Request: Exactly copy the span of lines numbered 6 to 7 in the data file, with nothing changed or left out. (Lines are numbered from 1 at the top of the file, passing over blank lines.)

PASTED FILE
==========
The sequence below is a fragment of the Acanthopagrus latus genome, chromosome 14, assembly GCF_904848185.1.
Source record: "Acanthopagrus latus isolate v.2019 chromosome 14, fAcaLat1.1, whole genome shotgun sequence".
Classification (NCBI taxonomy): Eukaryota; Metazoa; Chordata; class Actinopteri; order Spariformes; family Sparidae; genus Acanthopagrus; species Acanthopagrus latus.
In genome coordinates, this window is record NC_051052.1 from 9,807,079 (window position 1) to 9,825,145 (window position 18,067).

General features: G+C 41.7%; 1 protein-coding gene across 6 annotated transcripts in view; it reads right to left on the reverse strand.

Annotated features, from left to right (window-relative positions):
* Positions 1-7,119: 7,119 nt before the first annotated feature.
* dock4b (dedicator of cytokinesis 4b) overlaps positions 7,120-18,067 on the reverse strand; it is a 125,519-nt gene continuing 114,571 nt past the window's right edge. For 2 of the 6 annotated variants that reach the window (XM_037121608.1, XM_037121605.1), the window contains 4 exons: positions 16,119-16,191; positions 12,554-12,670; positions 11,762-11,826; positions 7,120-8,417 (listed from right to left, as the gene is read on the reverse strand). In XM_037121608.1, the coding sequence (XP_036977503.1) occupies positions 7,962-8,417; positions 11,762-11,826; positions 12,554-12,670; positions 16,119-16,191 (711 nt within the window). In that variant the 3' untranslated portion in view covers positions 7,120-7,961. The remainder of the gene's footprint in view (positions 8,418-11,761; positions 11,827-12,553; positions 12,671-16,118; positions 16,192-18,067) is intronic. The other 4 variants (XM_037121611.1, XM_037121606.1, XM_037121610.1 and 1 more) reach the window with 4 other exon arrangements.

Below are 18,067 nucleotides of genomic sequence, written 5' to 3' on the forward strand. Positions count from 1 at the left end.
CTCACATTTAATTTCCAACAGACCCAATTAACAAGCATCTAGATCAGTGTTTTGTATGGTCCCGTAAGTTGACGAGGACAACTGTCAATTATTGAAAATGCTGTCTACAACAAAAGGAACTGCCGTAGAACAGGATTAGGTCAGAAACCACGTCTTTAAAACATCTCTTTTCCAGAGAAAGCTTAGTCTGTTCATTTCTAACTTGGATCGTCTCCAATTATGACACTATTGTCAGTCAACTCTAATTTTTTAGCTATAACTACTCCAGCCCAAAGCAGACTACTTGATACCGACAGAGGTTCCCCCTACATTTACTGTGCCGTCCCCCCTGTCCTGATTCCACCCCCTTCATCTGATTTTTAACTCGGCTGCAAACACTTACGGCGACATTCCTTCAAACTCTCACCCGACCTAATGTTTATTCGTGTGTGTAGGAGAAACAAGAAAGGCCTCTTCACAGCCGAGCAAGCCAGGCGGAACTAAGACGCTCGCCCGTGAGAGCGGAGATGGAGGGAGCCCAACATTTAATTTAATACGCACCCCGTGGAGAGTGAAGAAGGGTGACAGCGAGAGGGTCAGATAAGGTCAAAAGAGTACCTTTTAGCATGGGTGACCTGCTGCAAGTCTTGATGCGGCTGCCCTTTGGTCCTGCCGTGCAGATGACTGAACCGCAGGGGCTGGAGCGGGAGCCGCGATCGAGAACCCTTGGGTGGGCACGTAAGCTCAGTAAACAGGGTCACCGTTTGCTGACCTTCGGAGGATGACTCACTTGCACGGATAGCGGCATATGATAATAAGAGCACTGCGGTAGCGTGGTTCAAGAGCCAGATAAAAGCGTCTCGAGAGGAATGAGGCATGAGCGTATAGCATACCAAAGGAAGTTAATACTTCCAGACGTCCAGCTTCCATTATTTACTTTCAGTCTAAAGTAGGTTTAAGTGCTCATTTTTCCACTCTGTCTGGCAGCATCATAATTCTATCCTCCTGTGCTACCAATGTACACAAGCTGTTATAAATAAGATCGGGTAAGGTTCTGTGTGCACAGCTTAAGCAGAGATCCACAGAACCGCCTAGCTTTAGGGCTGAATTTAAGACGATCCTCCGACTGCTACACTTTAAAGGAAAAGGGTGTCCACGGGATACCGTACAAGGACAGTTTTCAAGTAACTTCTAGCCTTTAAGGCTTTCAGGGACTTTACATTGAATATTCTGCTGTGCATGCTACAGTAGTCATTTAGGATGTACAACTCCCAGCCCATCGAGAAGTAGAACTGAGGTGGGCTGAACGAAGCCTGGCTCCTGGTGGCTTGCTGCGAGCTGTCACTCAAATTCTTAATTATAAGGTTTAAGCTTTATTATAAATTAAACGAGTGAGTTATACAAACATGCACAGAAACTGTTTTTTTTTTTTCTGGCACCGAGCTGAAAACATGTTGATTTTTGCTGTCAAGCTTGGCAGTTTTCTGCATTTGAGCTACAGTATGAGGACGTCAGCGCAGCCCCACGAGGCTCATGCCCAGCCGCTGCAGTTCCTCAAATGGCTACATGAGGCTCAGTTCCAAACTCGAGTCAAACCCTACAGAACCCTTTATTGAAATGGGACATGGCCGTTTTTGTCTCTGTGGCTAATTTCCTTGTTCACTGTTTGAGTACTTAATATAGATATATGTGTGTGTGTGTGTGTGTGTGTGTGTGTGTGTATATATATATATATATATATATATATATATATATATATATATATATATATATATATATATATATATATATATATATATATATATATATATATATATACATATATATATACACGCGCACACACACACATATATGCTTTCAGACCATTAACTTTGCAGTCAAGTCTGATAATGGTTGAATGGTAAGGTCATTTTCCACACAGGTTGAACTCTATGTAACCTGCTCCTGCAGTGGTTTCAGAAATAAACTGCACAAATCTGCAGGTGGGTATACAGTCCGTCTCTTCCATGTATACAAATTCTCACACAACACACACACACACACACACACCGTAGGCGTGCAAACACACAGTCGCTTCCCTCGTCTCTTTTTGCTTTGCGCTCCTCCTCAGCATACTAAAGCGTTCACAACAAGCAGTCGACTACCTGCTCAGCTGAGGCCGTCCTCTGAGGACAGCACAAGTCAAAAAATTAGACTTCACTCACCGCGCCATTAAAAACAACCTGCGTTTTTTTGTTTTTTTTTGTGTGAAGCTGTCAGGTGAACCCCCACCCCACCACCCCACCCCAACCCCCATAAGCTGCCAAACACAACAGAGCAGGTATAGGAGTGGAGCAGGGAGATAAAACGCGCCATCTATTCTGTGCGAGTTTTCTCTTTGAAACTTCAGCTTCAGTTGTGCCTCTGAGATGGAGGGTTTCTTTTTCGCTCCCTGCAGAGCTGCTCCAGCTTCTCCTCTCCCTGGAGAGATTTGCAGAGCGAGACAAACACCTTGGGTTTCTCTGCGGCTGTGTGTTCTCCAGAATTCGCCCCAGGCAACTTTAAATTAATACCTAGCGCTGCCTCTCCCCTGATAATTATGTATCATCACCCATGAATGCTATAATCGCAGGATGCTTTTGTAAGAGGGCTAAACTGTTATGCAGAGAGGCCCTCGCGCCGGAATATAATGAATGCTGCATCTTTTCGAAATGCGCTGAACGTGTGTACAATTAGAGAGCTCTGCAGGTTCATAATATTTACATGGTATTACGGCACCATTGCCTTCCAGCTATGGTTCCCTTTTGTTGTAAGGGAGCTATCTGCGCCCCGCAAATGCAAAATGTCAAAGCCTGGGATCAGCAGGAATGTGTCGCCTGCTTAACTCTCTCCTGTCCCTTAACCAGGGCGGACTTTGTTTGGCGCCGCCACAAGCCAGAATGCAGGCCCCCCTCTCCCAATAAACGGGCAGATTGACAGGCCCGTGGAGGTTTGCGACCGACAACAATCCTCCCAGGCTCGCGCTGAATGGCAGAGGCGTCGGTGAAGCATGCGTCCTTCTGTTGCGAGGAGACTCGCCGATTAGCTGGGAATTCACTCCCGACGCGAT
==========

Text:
Annotated features, from left to right (window-relative positions):
* Positions 1-7,119: 7,119 nt before the first annotated feature.